Standing Committees Overview
CWC standing committees offer formal leadership and advocacy opportunities for members. There are four, Board-sanctioned, member-driven standing committees. Committee membership requires a fee additional to annual dues (with the exception of the POND, Water Quality, and Water Stewardship Committees).
Board of Directors
The Colorado Water Congress is governed by a Board of 34 Directors who reflect the diverse geographic and professional interests of the water community. Each Director represents one of the geographic, municipal and business, and professional interest categories defined by our membership.
The CWC Communications Committee helps CWC members and CWC committees stay connected and engaged in the organization's actions. Communicating to the right audience at the appropriate time with the appropriate information in an easily accessible format is critical to protecting and emphasizing CWC’s relevance to its members.
The Colorado Water Congress’ purpose is to provide its membership with a forum for the discussion of water matters. The EDI (Equity, Diversity, and Inclusion) Committee seeks to ensure that diverse and underrepresented voices and perspectives are included in these discussions by creating a culture of belonging and inclusion within the Colorado water community.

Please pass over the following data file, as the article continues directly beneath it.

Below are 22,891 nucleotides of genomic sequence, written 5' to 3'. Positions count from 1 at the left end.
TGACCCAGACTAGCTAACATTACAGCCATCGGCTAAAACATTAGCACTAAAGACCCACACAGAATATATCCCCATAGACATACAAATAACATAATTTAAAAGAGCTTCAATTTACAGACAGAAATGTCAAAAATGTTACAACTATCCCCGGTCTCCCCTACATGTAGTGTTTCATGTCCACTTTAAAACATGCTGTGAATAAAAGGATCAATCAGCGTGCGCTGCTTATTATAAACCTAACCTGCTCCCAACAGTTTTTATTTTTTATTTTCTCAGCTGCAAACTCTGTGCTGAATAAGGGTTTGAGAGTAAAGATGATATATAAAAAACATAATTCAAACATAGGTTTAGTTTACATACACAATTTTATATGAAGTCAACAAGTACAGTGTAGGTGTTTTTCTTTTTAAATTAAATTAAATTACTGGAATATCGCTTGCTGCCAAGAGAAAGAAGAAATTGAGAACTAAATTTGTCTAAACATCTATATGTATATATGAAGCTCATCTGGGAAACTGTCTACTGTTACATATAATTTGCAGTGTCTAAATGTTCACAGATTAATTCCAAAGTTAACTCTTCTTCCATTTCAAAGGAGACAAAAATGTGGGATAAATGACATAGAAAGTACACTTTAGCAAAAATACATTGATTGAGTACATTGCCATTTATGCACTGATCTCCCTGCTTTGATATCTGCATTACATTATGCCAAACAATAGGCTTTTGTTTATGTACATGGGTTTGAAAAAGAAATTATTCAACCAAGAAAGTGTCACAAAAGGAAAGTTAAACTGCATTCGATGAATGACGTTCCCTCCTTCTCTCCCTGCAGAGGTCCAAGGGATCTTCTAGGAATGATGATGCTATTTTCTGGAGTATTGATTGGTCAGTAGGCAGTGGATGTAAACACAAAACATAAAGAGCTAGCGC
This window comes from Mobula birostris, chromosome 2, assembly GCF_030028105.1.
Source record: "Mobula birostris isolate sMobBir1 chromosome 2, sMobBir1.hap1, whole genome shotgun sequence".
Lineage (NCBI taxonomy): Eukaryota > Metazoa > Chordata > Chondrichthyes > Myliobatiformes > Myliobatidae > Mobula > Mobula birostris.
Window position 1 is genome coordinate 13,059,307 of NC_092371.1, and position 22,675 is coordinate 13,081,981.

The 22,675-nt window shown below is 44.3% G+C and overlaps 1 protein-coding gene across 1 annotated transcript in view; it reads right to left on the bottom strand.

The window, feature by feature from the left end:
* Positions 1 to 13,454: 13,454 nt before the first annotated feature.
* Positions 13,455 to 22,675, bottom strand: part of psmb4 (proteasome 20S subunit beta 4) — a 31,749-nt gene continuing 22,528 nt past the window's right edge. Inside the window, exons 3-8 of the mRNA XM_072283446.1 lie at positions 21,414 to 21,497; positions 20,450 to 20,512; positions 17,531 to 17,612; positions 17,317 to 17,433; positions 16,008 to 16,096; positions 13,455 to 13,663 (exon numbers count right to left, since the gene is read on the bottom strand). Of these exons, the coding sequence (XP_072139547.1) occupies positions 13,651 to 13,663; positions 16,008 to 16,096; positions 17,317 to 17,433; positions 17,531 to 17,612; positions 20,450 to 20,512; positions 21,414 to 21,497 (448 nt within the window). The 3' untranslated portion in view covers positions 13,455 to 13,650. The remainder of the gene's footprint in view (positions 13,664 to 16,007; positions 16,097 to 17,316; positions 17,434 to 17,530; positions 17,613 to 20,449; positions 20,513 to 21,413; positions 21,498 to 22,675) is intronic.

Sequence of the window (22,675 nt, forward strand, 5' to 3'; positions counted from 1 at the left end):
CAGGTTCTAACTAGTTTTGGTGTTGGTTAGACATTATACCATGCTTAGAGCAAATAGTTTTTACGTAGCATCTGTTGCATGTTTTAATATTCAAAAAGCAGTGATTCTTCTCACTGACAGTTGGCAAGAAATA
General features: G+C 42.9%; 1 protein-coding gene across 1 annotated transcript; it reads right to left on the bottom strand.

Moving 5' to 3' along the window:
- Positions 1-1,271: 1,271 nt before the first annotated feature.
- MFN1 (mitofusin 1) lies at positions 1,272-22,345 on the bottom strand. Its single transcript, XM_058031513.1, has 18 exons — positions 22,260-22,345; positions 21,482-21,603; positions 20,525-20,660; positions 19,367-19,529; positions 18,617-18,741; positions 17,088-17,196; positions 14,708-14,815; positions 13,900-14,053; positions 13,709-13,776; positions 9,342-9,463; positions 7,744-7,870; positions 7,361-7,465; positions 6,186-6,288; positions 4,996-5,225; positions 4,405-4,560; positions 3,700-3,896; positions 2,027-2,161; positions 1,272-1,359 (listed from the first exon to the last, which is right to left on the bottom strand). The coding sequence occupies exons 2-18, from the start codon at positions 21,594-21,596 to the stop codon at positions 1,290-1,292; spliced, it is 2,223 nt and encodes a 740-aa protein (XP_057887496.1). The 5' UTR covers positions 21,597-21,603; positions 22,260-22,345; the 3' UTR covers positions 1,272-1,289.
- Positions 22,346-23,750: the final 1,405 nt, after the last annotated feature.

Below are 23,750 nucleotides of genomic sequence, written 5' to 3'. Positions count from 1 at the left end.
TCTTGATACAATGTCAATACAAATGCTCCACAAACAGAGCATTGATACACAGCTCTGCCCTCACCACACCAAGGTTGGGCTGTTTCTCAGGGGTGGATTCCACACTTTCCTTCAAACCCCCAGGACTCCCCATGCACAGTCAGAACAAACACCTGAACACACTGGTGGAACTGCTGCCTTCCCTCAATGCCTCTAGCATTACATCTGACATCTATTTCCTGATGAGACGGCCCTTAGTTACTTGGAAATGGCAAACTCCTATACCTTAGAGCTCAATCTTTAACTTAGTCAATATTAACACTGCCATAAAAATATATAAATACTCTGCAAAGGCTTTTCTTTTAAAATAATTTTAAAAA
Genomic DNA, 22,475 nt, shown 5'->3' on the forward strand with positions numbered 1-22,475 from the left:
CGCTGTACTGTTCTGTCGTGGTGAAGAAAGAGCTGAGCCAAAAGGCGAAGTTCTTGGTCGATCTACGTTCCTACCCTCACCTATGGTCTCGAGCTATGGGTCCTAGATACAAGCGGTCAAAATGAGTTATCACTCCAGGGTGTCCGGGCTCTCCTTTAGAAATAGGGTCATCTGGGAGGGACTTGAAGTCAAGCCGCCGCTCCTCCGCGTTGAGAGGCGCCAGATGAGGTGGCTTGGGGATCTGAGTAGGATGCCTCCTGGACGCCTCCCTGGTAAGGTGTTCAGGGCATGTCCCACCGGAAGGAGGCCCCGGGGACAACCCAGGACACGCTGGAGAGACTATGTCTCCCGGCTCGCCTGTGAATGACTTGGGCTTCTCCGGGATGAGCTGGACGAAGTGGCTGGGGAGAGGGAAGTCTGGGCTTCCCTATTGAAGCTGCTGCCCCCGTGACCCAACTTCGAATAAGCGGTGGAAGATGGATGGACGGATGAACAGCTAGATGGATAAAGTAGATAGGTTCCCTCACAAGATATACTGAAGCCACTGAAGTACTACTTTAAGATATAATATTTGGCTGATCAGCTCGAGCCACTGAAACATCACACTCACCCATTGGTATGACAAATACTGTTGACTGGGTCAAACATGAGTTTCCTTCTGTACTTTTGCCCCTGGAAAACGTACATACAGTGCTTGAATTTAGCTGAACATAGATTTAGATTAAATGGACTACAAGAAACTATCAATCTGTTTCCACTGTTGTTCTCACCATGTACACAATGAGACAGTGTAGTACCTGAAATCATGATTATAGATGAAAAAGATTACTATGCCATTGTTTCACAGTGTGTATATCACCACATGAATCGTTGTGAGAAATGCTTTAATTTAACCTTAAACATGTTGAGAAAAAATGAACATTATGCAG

The Colorado Water Congress State Affairs Committee has formed a Dredge and Fill ad hoc Subcommittee. The Subcommittee will evaluate and discuss the legal and regulatory landscape in Colorado following the release of the U.S. Supreme Court opinion in Sackett v. EPA released May 25, 2023.
The Professional, Outreach, Networking and Development (POND) Committee facilitates the connection of water professionals of all ages and experience through industry outreach, networking opportunities and career development. POND plans events for the CWC Annual Convention and Summer Conference, as well as speaking engagements and networking opportunities throughout the year.
The Water Quality Committee ensures that Water Congress members are informed and, when appropriate, in a position to influence water quality initiatives on a state and federal level. Of particular importance are those activities which affect the quality of state source waters, the nature and cost of compliance, and the ability to meet water supply objectives.